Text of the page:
Raptors Playbook: “Elbow” Series
Over at the Raptors Playbook YouTube channel (@RaptorsPlaybook on Twitter), I am breaking down the X’s & O’s of the Toronto Raptors. This week, we’ll focus on their “Elbow” Series – a read-and-react set that was popularized by Rick Adelman as the “Corner Offense”. Watch the video embedded below alongside the summary written, and remember to follow and subscribe to never miss out on a video.
Option 1: “Low Split” – Starting at 0:10
Essentially all options in this set start with a ball handler dribbling to the wing (free-throw line extended area along the sideline) and making an entry pass to the player on the Strong Side Elbow. Since his arrival, the Elbow facilitator has predominantly been Marc Gasol.
Many teams have historically used a variety of actions out of this set, but Toronto emphasizes the “Low Split”. Once the Elbow player has the ball, the entry passer along the Wing will then engage in a read-and-react screening action with the player in the deep corner — Low Split. The latter will attempt to curl the screen and cut into the paint for a quick pass from the Elbow player.
If this pass is unavailable, the deep corner player will continue their cut through the paint and the Elbow player will pass to the original Wing player. From there, a simple ball screen or DHO can occur.Often times, the defense will “top-lock” the deep corner player and overplay them as to disallow them from using the “Low Split” screen. If this occurs, the deep corner player will make a back cut through the paint and the same DHO/pass-and-chase action will occur.
This set is very adaptable to all kinds of defensive coverages and even works against teams that like to switch. The read-and-react nature of the set forces players to be engaged to take advantage of these opportunities, but quick slips of the “Low Split” screening action can produce easy layups as well.
Option 2: Down Screen & DHO – Starting at 3:07
Toronto will sometimes opt against the “Low Split” and use a similarly effective action, wherein the deep corner player does not curl the screen and instead uses the screen to gain momentum for a DHO with the Elbow player. This forces their defender to chase from behind them and creates typical ball screen advantages (go over and ball handler drives to the rim, go under and ball handler pulls up for a jumper, switch and there is a mismatch, double the ball handler and the screener rolls freely to the rim, etc…). Norman Powell is wonderful at using this action to his advantage and is able to burst to the rim after turning the corner from the DHO, protecting the ball like a Running Back hitting the hole, and finding a seam to the rim for a layup.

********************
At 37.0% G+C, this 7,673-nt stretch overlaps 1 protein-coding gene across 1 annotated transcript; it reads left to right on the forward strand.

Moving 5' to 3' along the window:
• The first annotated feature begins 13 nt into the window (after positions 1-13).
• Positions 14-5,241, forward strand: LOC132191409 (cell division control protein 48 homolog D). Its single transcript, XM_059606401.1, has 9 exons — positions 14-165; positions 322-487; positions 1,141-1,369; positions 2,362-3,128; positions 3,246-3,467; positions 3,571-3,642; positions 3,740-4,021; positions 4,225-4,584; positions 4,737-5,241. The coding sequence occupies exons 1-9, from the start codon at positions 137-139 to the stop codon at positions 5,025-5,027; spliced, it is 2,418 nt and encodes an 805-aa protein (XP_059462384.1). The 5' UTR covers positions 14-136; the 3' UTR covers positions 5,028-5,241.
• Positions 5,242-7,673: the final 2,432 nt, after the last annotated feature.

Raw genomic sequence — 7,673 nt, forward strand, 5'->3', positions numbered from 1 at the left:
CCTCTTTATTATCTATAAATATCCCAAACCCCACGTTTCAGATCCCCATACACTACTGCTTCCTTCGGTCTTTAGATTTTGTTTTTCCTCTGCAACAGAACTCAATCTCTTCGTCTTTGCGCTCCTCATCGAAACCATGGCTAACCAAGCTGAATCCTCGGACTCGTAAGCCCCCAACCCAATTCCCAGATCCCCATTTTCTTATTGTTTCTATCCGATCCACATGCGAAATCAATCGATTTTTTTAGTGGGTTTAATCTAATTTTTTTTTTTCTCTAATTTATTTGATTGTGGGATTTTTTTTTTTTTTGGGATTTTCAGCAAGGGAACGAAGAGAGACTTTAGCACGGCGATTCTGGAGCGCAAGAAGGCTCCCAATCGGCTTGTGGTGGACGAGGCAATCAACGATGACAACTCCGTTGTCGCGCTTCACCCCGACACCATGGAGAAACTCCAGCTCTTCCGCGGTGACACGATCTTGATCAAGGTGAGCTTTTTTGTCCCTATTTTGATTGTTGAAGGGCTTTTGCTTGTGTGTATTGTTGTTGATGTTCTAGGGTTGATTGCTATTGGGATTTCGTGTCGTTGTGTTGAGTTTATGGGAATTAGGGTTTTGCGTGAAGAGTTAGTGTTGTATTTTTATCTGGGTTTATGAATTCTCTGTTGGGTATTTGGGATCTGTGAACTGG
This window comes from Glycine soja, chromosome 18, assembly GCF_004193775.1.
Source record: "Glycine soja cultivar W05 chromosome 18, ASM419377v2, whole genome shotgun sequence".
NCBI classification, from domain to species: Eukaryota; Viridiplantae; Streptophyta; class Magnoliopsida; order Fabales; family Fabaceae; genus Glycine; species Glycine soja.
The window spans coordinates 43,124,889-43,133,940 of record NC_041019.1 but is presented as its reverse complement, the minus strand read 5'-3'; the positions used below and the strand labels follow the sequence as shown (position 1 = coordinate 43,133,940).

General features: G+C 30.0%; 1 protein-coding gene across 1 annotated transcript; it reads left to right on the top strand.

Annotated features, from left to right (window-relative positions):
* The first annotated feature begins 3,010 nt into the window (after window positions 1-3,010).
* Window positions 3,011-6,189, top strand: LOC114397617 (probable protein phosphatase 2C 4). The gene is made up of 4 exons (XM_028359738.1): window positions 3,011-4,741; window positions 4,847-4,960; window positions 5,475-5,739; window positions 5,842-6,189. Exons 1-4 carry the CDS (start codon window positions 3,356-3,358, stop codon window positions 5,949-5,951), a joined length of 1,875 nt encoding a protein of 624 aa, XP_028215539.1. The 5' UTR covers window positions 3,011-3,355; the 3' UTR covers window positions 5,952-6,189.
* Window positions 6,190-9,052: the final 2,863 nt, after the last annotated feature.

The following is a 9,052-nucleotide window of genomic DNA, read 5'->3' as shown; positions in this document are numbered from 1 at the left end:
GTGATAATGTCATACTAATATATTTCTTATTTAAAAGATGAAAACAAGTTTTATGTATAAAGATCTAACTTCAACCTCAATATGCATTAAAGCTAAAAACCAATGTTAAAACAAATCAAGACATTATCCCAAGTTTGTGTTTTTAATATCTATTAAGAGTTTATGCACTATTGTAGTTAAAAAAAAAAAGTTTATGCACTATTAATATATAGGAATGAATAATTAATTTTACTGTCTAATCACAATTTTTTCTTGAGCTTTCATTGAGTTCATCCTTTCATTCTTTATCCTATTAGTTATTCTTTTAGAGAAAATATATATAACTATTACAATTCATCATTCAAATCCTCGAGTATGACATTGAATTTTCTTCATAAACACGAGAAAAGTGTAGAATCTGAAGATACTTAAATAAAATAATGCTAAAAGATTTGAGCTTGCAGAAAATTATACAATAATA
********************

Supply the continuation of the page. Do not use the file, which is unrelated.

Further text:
Option 3: “Lag Pass” – Starting at 4:20
The Corner Offense (Toronto’s “Elbow” series) shares many similarities to The Triangle – one of which being the “moment of truth” principle. Simply put, when the primary ball handler is dribbling up the wing in hopes of delivering an entry pass to the player at the Elbow, a moment occurs in which all of the other 4 offensive players will move in accordance to the decision they make.
In the event that the entry pass to the Elbow is highly contested, the ball handler has the choice of making a “Lag Pass” to the Weak Side of the floor to the trailing guard that is 1 step behind them. Toronto is rarely forced into this option due to the lack of frequency in which they utilize this set. However, when they are forced to make the “Lag Pass”, a quick step-up ball screen will occur.